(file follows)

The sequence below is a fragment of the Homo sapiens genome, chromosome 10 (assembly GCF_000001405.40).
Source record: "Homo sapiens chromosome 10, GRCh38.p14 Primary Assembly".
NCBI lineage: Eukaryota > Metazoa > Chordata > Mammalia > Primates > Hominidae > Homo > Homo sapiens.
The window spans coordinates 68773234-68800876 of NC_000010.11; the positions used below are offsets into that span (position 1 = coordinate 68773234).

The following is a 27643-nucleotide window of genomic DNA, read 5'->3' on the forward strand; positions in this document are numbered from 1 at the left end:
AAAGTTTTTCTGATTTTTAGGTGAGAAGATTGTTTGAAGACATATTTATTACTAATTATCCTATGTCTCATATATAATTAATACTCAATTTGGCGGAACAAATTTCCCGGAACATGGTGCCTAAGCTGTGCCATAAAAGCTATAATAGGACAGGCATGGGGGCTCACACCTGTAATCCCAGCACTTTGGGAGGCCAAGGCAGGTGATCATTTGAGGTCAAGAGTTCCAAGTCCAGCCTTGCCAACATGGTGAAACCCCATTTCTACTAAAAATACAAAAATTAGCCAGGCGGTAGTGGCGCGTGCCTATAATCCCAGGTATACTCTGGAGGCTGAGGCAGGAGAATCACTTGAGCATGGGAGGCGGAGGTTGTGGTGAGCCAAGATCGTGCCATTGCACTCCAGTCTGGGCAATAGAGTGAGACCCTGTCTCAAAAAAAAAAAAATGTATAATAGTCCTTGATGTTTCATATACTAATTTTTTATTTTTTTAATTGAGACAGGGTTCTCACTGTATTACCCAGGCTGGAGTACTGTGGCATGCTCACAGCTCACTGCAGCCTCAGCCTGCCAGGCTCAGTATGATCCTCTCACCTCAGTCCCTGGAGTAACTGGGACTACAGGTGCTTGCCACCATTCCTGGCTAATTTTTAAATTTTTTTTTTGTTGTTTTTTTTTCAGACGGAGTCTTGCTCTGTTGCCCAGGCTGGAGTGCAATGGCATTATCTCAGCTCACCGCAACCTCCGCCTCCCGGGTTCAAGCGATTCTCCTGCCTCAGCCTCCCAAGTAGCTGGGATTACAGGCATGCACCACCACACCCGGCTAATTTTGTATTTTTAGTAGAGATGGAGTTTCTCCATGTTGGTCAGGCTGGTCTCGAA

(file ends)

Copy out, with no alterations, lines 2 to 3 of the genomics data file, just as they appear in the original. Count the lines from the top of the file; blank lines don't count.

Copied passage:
Source record: "Homo sapiens chromosome 10, GRCh38.p14 Primary Assembly".
NCBI lineage: Eukaryota > Metazoa > Chordata > Mammalia > Primates > Hominidae > Homo > Homo sapiens.